2. Regional Thickness V2.1, Thickness calculation derived from PIOMAS gridded thickness, Zhang Method area calculation and sea ice concentration from the PIOMAS data. Again this is broken down into the 15 regions stated below. 
  3. Regional Volume Breakdowns V2.1. Volume broken down into contributions from various thickness bands of ice, 10cm thickness bands, 15 regions, with region 16 'All PIOMAS domain' tagged onto the end. No Longer Updated.
  4. Daily Regional Volume Breakdowns V2.1. Volume calculation derived from PIOMAS daily gridded thickness, using the Zhang Method calculation of grid box areas. Volume is broken down into the 15 regions stated below. Current time period 2010 to 2013. Includes listing of error from the main daily PIOMAS series in the final column. No Longer Updated.
The regions used are:

0 Non Regional Ocean
1 Sea of Okhotsk
2 Bering Sea
3 Beaufort Sea,
4 Chukchi Sea
5 East Siberian Sea
6 Laptev Sea
7 Kara Sea
8 Barents Sea
9 Greenland Sea
10 Central Arctic
11 Canadian Arctic Archipelago
12 Baffin Bay/Newfoundland Sea
13 Hudson Bay
14 Gulf Of St Lawrence
15 Land

The regions can be seen on the regional section of the Cryosphere Today site. Regions 14 and 15 have no sea ice, 15 is obvious why (land), 14 is not represented in the PIOMAS domain because it would be a body of water not connected to the bulk of ocean in the model. However they are included for completeness in the CSV files. Thanks to Michael Yorke for improving on my original region mapping from NSIDC to PIOMAS grid, the effect is generally small, but at some months when ice volume in certain regions is low was found to be large in terms of percentage of total volume for those regions. So Michael's hard work to recalculate has been worthwhile. The above listed regional data has been recalculated from 1978 to present to reflect this change.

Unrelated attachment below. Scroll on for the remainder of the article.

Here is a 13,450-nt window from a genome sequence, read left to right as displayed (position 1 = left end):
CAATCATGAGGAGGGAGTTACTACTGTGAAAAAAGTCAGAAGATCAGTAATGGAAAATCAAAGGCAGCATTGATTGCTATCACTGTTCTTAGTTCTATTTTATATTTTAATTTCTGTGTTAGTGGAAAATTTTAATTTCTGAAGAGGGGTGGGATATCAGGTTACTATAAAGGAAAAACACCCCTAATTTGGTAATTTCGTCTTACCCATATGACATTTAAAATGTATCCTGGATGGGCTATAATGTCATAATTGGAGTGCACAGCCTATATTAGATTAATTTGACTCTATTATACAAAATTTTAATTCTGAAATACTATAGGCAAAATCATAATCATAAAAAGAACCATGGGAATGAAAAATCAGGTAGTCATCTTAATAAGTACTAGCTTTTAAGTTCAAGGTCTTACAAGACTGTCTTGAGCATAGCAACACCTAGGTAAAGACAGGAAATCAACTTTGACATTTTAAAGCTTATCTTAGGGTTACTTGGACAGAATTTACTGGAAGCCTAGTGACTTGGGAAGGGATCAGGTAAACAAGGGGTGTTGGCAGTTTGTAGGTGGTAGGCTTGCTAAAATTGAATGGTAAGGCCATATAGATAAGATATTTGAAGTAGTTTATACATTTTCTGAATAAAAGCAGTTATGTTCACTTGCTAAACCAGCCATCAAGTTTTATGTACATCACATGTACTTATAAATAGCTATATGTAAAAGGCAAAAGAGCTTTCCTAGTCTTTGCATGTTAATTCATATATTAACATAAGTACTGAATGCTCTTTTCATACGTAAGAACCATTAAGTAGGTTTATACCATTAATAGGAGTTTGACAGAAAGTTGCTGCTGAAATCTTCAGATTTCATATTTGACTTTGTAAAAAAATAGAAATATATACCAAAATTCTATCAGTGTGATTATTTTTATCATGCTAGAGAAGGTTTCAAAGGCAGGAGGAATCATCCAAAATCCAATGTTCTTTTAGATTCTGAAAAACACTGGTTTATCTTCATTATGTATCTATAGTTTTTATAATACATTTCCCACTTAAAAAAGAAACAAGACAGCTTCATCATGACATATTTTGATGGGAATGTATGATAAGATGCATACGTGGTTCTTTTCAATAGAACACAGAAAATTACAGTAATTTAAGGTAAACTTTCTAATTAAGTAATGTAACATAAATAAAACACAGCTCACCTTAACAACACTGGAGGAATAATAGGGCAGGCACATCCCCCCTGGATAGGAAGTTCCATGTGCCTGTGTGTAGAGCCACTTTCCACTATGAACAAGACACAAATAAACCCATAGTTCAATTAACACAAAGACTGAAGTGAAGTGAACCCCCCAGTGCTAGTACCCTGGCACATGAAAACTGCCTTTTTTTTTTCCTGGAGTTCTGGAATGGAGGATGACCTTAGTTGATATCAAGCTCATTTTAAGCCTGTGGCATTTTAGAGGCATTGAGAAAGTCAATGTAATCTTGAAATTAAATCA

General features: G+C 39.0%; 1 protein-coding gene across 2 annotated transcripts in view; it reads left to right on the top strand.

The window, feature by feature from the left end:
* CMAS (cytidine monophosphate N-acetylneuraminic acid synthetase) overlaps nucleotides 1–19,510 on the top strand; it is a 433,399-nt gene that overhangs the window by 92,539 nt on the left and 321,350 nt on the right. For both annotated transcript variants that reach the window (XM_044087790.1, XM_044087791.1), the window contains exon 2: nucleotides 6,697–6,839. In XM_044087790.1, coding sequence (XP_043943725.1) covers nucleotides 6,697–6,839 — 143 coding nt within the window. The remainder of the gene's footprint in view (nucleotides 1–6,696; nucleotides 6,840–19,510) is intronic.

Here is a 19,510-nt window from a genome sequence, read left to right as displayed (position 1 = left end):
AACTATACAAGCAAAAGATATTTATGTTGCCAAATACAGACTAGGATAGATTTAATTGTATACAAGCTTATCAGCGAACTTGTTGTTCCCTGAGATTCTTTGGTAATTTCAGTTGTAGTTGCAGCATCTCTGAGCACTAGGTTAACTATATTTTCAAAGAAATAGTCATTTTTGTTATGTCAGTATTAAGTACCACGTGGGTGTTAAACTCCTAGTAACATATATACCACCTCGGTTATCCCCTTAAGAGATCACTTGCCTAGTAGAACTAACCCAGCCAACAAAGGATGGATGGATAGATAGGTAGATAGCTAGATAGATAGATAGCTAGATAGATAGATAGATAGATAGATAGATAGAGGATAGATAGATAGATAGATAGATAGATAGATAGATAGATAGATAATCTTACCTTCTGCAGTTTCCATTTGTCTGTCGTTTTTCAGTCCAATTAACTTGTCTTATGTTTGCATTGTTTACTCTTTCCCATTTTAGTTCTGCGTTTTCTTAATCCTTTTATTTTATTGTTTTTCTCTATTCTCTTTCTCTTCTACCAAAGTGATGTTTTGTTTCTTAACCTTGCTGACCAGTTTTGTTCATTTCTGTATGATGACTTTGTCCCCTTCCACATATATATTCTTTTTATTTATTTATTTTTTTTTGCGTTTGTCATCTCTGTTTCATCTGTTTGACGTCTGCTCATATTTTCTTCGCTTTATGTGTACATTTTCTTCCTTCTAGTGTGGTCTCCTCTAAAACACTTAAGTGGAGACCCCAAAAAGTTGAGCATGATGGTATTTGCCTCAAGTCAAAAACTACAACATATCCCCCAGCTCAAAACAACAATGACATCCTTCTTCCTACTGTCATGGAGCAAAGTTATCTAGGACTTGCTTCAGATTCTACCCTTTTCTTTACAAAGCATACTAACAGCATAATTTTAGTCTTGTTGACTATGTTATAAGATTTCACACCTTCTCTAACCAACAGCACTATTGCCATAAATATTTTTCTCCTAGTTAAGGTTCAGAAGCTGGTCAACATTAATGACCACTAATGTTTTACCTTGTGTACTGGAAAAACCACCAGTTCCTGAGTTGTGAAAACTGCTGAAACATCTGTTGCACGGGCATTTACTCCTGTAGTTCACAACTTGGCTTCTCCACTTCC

To help those wanting to access the binary data themselves I have also uploaded four binary masks, 43200 elements, which mirror the PIOMAS gridded file format.

  1. GridArea.bin. Zhang Method calculated grid areas for each grid cell.
  2. Lat.bin. Latitude of each grid cell.
  3. Lon.bin. Longitude of each grid cell.
  4. Region.bin. Region mask with a region number (see list above) for each grid cell.

Zhang, Jinlun and D.A. Rothrock: Modeling global sea ice with a thickness and enthalpy distribution model in generalized curvilinear coordinates, Mon. Wea. Rev. 131(5), 681-697, 2003.


Anonymous said...

Wow, that's dedication. Thanks, Chris. I look forward to seeing what smarter people than I can show from it.

Have a good Christmas break!


Chris Reynolds said...

Thanks Simon,

I'm not breaking just yet, a customer has cancelled and I've got a long weekend coming up. Expect something interesting this weekend. :)

Anonymous said...

Chris, in your latest blog post


you write that you updated the PIOMAS regional data, and you refer to the csv-files on the above web page. However it seems these csv-files were last updated on December 3, and the most recent data in the files are for May 2013?


Chris Reynolds said...

Hi Steven,

Sorry about that, they were showing as updated on my system, but you were right - when I downloaded it was the old data.

Try again using the single link in the (now largely re-written) post. I've linked to the folder instead of the individual files in the hope this will avoid the problem you encountered.

Could you let me know if it works for you?

Anonymous said...

Thanks Chris, it works fine now. It is very interesting.


Chris Reynolds said...

Thanks Steve,

Hope it's of use.

cesium62 said...

I grabbed your regional volume data and made a graph for most of the regions to go along with your central arctic graph of April volumes and summer losses. If you don't already have the graphs lying around, maybe I can save you some typing: https://docs.google.com/spreadsheets/d/1CrSPDI9MhD2pNpzbaKnJvJjpyCGLGToBPvv9NQbGLro/edit?usp=sharing
But you probably have the graphs, and much better organized than I do. So this is just to let you know that I made use of the data you're providing. Thanks.

cesium62 said...

A better link to just the graphs...

Chris Reynolds said...

Thanks Cesium,

I've seen them for all regions but don't have a collection. That's vary useful. I think it would be a good idea to update for every region when I get the September gridded data in early October.

Is all that done in Google Docs? It looks very good.